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Teens find solace and skills through summer job programs

Students in the Urban Alliance High School Internship program attend a life skills workshop. The summer program is one of many that works with teens in the District to try to lower a teen unemployment rate of 26 percent

Two students work on interviewing each other for Urban Alliance's Public Speaking Challenge

A student reads the 'Public Speaking Challenge'

Project coordinator Tyran Omary leads students from Dunbar High School

This summer, more than a quarter of work-ready teens will be unemployed. Several D.C.-based organizations are taking a stand against teen unemployment by providing underprivileged and at-risk teens with jobs and professional skills to ensure that they flourish in a rapidly changing work world.

“Each summer, more than 80 percent of our youth are from low-income homes,” says Maureen Dwyer, executive director of The Sitar Teen Internship Program, part of The Sitar Arts Center, an organization that aims to advance the critical life skills of underserved youth through the arts, and a participant in the Summer Youth Employment Program (SYEP), a city-subsidized program that matches teens in the District to meaningful summer jobs that provide professional skills.

Sitar’s program offers teens three creative options for summer work. Students have the option to design a mural under an apprenticeship with a local artist, perform or work backstage for a summer musical, or work as camp counselors, helping younger children during visual arts, music and dance classes.

Although these jobs are innately artistic, Sitar’s main goal is to simply give kids the soft skills they need in order to survive in the work world, Dwyer says.

Summer jobs change teens’ perspectives
Growing up in Adams Morgan, Joel Perez was surrounded by quite a few out-of-work individuals, but when he began interning at Sitar as an office assistant, his perspective changed.

“I had more of a purpose,” Perez says. “I knew I had a job to do,” and there was more incentive to do it, he says. The 20-year-old is now a full-time employee at Sitar.

“When our youth don’t see their neighbors, parents, or family members going to work every day it makes … having a job seem like an unreal or unattainable thing,” says Eshauna Smith, president of Urban Alliance, another youth employment program.

Once the teens begin their paid internships at companies like Bank of America and Morgan Stanley, they begin to see that a full-time job is in fact something that’s attainable, Smith says.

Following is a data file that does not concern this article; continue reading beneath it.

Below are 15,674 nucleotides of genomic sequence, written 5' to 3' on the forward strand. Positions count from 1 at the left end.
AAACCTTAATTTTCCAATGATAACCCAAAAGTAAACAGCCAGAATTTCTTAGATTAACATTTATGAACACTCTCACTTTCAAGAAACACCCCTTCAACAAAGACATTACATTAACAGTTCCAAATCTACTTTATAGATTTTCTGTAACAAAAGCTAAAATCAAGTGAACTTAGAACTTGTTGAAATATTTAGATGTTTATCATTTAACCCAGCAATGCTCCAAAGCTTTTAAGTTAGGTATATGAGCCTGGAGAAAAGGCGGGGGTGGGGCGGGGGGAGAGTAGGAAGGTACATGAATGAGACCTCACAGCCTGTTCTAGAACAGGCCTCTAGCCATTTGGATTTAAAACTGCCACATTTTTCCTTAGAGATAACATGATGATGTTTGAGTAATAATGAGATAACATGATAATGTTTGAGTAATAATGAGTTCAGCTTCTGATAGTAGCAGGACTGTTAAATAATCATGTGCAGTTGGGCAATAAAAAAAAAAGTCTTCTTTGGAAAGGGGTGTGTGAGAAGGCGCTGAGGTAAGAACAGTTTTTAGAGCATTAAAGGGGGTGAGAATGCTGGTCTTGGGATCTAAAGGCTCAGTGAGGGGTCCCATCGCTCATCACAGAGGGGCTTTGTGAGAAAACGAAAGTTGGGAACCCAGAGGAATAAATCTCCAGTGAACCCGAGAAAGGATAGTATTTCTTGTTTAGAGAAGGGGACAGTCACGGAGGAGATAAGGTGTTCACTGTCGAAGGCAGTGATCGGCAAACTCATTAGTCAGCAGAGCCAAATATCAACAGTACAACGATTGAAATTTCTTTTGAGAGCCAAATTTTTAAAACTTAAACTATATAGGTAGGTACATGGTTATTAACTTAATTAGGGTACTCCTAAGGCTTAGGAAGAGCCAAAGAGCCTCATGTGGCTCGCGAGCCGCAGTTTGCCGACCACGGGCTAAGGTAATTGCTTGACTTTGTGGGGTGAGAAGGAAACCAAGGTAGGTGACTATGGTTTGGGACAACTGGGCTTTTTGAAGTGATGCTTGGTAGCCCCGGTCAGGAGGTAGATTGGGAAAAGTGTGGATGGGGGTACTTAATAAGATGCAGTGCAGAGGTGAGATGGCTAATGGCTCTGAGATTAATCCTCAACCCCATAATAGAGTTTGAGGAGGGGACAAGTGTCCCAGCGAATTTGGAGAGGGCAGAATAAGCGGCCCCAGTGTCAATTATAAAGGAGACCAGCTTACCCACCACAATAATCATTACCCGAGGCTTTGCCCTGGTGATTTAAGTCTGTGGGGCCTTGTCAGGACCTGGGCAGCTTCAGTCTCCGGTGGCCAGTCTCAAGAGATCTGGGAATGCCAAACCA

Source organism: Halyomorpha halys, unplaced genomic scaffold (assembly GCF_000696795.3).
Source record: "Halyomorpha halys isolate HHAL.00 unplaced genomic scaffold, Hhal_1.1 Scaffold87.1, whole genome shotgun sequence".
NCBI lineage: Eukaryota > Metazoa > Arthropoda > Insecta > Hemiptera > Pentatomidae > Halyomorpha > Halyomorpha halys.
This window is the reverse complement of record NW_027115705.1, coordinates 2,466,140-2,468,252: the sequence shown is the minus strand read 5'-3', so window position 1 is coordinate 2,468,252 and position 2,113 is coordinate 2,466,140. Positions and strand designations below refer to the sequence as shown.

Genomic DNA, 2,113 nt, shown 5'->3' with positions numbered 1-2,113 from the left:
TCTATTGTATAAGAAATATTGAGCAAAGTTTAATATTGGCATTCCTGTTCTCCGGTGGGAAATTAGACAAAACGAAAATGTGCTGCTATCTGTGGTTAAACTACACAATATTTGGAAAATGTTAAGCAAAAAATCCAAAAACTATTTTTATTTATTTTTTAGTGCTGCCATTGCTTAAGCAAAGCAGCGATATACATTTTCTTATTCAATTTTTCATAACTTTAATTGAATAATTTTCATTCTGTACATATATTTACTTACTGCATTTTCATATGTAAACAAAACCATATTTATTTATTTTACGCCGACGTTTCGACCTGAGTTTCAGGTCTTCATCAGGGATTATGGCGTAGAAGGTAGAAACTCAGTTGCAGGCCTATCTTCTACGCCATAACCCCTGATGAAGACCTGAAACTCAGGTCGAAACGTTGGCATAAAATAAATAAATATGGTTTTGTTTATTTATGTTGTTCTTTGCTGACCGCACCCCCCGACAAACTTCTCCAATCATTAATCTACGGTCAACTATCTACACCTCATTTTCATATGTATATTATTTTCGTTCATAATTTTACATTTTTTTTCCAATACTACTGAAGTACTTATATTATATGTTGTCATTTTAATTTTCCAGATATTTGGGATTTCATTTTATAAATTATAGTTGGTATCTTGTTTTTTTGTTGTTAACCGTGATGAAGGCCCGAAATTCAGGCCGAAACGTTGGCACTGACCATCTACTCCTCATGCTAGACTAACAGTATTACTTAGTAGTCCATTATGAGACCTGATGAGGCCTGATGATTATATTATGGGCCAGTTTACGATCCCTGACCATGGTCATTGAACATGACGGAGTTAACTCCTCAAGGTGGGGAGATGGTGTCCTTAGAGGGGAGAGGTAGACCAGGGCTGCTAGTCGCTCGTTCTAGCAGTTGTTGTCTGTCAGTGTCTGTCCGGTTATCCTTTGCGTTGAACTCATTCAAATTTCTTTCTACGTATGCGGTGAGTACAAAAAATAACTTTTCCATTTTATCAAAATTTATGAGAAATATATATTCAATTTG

Talib Madyun, program director at Y.O.U.R. Community Center, a SYEP participant that offers teens several summer job options, agrees. Teens experience a shift in thinking when they begin working there, he says. At the beginning, youth are a little resistant to the things the program tries to teach, but by the end they’re grateful.

Fewer jobs, more competition for teens
A major contributing factor to teen unemployment has been the changing face of the job market. There’s more competition for fewer jobs, says Michael Saltsman, research director at the Employment Policies Institute in Washington, D.C.

This means retail jobs that teens may have had no trouble finding a few years ago are now being sought by college grads, Saltsman says. As a result, anything that teenagers can do to set themselves apart can help, he says.

For example, Urban Alliance not only places rising high school seniors from 20 schools across the District in corporate internships, it also carves out time once a week for teens to learn workplace skills such as how to dress, communication, and time management, Smith says.

Those soft skills tend to have value later in life, EPI’s Saltsman says. High school seniors who held a job for 20 hours a week are likely to earn about 21 percent more annually than those who didn’t, Saltsman says.

The success of Urban Alliance's program is evident. 100 percent of the teens participating in the program graduate on time from high school, 90 percent are accepted to college and 85 percent graduate from college, Smith says.

Y.O.U.R. Community Center has taken skill building one step further by paying 14- and 15-year-olds to participate in a six week skill-building workshop which includes a heavy emphasis on professionalism.

Similar to a regular job, Y.O.U.R. Community Center requires a proper dress code and a sense of professionalism is expected at all times, Madyun says. Most of the kids don’t know anything about the professional world and usually they have "no clue" how to conduct themselves, he says.

The SYEP also allows the center to incentivize kids to take part, which ultimately leads to greater participation, Madyun says.

Sitar Arts Center’s Dwyer agrees. “There’s pretty unhealthy competition for their attention.” So being able to pay teens for their time is key, she says.

For a lot of these teens, a job doesn’t just provide them with spending money, but money for school supplies and other necessities, Dwyer says.

Madyun says that at-risk teens are up against so much in the District, a job occupies their time while giving them a sense of self-worth. 

Read more articles by Danielle Cralle.

Danielle Cralle is a journalist hailing from Chicago. She loves to write about any and everything, but she has extensive experience writing about health care. She can be reached at daniellecralle@gmail.com.
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